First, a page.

26 June, 2019

The Lion King | Media Alert

26 June 2019, UAE: The highly anticipated live action adaptation of Disney’s classic, “The Lion King”, roars into cinemas in the UAE, Lebanon, Jordan, Kuwait, Bahrain and KSA on the 18th July 2019 and in Egypt on 17th July 2019.

Directed by Jon Favreau, “The Lion King” journeys to the African savanna where a future king is born. Simba idolizes his father, King Mufasa, and takes to heart his own royal destiny. But not everyone in the kingdom celebrates the new cub’s arrival. The battle for Pride Rock is ravaged with betrayal, tragedy and drama, ultimately resulting in Simba’s exile. With help from a curious pair of newfound friends, Simba will have to figure out how to grow up and take back what is rightfully his.

Kindly find information regarding the movie, cast and characters and fun facts; and links to download key images, below:

Assets download links:


Film Synopsis

Genre: Action-Adventure
UAE, Lebanon, Jordan, Kuwait, Bahrain and KSA Release Date: 18th July 2019
Egypt Release Date: 17th July 2019
Voice Cast: Donald Glover, Seth Rogen, Chiwetel Ejiofor, Alfre Woodard, Billy Eichner, John Kani, John Oliver, Florence Kasumba, Eric André, Keegan-Michael Key, JD McCrary, Shahadi Wright Joseph, with Beyoncé Knowles-Carter and James Earl Jones.
Directed by: Jon Favreau
Screenplay byJeff Nathanson
Produced by Jon Favreau, Jeffrey Silver and Karen Gilchrist
Executive Producers: Tom C. Peitzman, Thomas Schumacher & Jim Shamoon
Score by Hans Zimmer
Music & Lyrics by Tim Rice and Elton John

The Journey of The Lion King:

Widely considered an animated masterpiece, beloved by fans worldwide, Disney’s 1994’s classic “The Lion King” won Academy Awards® for the original song “Can You Feel the Love Tonight” (Elton John, Tim Rice) and original score (Hans Zimmer). In 1997, the stage production inspired by the film made its Broadway debut, subsequently winning six Tony Awards®; 22 years later, it remains one of Broadway’s biggest hits, recently marking its 9,000thshow.

Favreau helmed 2016’s “The Jungle Book,” utilizing technology to tell the story in a contemporary and immersive way. The film wowed audiences and won an Oscar® for best visual effects (Robert Legato, Adam Valdez, Andrew R. Jones, Dan Lemmon), and the experience was eye-opening for the director, revealing a new world of possibility. But it was a trip to Africa that pointed him in the direction of “The Lion King.”

“I went on safari to Africa six months prior to first talking to Disney about doing this film,” says Favreau. “I remember when a warthog ran by our safari vehicle, one of the people in our group started singing ‘Hakuna Matata.’ And then when we saw lions up on a rock, they all said, ‘Oh, look, it looks like Lion King.’ This story has become a frame of reference that everybody now knows and accepts. It pops up in music, on TV shows, in comedy routines, as part of sketches. It’s such a deep part of our culture that it felt like there was a tremendous opportunity to build on that and to retell the story in a different medium.”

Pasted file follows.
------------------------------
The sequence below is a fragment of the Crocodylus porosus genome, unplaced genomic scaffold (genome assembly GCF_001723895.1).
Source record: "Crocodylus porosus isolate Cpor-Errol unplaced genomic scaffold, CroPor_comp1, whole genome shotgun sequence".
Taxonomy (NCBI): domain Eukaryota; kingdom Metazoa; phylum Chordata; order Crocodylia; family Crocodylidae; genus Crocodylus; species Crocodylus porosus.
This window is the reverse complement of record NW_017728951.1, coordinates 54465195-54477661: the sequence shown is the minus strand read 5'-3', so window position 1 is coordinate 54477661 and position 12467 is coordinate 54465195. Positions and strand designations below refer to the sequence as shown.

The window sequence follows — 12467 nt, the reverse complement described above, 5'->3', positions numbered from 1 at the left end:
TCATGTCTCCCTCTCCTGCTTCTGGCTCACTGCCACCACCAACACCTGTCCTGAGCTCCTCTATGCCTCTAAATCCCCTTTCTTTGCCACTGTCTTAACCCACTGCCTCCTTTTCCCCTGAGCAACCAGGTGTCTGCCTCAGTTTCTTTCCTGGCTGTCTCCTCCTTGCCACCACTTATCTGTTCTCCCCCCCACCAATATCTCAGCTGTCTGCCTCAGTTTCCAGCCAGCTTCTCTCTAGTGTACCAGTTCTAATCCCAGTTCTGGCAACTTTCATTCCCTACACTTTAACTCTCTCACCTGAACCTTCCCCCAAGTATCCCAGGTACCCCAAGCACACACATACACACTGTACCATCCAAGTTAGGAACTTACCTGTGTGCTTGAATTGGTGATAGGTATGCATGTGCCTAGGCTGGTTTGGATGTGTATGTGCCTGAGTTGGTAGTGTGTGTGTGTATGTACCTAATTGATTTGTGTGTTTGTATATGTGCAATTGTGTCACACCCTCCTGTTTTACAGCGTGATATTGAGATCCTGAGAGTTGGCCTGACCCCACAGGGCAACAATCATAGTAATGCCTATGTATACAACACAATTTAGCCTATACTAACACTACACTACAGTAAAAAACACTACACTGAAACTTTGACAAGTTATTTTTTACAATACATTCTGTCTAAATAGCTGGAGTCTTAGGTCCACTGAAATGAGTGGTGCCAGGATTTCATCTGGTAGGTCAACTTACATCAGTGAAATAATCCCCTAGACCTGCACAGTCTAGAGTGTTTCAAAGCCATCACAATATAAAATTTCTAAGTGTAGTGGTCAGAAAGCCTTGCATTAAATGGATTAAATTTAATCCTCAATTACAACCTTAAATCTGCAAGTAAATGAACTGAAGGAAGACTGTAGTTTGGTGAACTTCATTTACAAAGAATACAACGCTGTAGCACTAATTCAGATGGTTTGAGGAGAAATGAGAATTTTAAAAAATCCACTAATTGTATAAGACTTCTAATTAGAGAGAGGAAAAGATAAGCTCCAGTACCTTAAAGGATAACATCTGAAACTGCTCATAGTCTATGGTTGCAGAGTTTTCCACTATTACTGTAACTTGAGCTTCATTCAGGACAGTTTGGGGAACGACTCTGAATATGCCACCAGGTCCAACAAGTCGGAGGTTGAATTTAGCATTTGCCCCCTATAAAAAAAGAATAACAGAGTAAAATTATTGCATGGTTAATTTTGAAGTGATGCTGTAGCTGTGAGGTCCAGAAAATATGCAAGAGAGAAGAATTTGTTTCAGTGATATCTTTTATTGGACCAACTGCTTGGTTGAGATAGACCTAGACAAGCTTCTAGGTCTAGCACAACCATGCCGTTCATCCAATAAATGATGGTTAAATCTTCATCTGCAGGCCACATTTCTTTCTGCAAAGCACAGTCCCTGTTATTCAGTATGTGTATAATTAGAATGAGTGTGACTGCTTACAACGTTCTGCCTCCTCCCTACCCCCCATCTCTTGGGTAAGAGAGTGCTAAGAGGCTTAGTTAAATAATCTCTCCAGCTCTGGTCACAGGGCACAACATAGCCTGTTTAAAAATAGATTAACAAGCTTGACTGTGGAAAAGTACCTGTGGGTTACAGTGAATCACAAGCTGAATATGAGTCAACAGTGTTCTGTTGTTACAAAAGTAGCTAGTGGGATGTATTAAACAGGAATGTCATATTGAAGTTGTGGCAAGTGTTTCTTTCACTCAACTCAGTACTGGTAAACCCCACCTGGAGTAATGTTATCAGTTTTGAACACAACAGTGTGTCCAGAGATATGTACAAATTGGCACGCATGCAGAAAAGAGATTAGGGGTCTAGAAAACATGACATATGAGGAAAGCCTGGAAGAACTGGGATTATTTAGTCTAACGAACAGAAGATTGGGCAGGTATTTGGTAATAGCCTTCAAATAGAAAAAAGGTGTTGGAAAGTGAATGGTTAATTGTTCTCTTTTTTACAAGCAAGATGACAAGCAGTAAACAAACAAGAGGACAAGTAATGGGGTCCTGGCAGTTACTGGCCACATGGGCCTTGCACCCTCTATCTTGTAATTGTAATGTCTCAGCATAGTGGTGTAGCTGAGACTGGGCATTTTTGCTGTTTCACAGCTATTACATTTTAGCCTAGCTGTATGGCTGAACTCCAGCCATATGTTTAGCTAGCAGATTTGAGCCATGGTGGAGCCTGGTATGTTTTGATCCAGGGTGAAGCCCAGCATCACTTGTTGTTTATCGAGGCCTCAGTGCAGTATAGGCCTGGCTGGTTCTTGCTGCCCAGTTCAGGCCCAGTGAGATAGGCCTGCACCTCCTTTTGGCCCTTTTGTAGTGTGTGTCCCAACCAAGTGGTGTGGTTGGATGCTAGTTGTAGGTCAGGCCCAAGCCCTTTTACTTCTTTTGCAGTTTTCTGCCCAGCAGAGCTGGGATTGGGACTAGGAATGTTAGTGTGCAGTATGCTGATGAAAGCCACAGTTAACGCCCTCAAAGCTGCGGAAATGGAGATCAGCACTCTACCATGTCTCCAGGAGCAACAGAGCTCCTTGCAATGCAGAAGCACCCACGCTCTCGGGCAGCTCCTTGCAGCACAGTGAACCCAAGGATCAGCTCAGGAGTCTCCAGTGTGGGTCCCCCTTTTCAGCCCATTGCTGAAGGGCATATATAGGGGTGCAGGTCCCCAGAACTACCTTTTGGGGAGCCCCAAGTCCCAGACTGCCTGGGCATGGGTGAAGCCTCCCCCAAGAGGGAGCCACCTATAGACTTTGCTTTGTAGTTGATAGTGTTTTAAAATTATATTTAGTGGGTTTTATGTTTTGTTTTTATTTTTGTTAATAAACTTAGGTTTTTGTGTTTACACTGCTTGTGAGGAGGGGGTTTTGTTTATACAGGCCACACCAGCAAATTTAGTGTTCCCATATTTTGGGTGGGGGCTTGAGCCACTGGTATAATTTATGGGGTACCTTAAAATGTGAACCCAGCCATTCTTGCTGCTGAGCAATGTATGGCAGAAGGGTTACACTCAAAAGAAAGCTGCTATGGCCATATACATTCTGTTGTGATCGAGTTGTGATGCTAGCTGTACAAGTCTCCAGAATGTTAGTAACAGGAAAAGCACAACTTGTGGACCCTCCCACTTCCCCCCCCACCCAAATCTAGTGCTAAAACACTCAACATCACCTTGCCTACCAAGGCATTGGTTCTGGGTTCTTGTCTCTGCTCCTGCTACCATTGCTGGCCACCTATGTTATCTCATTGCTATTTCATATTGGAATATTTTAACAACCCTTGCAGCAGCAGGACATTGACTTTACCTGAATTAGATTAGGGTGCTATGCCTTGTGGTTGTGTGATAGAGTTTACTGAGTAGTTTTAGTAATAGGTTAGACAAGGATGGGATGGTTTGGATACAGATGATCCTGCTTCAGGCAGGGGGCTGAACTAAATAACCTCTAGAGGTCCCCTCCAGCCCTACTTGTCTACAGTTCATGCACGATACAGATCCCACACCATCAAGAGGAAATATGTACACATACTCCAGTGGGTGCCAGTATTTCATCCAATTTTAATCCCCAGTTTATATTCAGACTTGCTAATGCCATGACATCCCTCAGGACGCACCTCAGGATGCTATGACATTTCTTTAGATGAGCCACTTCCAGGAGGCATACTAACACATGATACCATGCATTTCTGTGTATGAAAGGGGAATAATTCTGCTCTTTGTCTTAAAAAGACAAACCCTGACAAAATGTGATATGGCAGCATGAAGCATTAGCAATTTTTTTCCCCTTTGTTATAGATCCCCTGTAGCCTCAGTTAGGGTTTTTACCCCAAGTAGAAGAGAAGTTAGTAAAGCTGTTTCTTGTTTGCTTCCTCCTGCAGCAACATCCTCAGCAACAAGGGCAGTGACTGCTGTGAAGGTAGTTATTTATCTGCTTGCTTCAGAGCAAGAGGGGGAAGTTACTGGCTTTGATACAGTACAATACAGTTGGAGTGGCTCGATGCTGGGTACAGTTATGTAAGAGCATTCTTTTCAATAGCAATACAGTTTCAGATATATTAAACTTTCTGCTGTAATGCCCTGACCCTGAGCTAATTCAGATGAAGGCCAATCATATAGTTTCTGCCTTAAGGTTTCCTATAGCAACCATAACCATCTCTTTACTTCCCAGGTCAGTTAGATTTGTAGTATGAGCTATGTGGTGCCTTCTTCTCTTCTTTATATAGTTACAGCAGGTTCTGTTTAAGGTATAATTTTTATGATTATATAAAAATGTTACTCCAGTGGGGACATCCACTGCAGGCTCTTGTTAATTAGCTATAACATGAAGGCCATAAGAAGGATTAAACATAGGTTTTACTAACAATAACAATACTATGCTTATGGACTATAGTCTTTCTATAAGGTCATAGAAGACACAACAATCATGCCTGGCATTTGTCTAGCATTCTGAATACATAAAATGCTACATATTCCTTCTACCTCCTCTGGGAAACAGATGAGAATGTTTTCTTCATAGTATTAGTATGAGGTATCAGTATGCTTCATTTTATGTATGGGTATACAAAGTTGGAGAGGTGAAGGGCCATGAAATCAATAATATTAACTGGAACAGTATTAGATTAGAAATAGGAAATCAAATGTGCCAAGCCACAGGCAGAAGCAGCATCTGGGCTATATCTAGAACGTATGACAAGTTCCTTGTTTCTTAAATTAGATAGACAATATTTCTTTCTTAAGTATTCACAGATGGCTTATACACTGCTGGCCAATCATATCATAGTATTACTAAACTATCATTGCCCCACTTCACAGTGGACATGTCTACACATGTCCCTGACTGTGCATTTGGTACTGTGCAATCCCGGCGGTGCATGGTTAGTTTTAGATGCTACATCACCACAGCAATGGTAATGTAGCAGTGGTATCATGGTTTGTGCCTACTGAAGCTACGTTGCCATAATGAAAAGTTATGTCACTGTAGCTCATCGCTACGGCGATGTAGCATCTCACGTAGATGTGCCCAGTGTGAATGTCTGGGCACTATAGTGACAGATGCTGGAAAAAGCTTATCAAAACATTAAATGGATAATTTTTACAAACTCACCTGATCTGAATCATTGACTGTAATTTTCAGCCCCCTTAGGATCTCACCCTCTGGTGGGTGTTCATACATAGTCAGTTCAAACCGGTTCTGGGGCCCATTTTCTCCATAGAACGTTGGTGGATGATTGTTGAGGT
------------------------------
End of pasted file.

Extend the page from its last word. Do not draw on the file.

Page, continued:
According to the director, the performances breathe life and humanity into the story. “The casting allows for interpretation while maintaining the spirit and personality of the classic characters,” he says. The all-star lineup includes stars from film, TV, theater and music, bringing back to the big screen iconic characters that audiences have long treasured—but in a whole new way.

Hans Zimmer (“Dunkirk,” “Hidden Figures”), who won an Oscar for his score for the animated classic, also scored the 2019 adventure. Utilizing pioneering virtual filmmaking techniques to bring some of film’s most treasured characters to life in a whole new way.

Meet the cast of “The Lion King”

SIMBA (voice of Donald Glover)SIMBAis destined to be a mighty king from the moment he’s born. As an over-confident cub who can’t wait to be king, Simba learns from his father, Mufasa, and mother, Sarabi, to respect the Circle of Life.

NALA (voice of Beyoncé Knowles-Carter) NALA befriends Simba as a young cub. Playful, competitive and equally matched, they are deemed a pair long before the idea ever occurs to them. Nala, a strong and self-assured cub, grows into a powerful lioness who’s concerned about the future of the Pride Lands.

TIMON (voice of Billy Eichner)TIMONis a wisecracking meerkat who discovers a downtrodden Simba after he flees Pride Rock in search of a different life. Timon and his buddy Pumbaa take in the lonely cub and teach him how to survive in their habitat.Timon’s no fool, having a lion in your corner can’t be a bad thing—even if he is destined for greatness.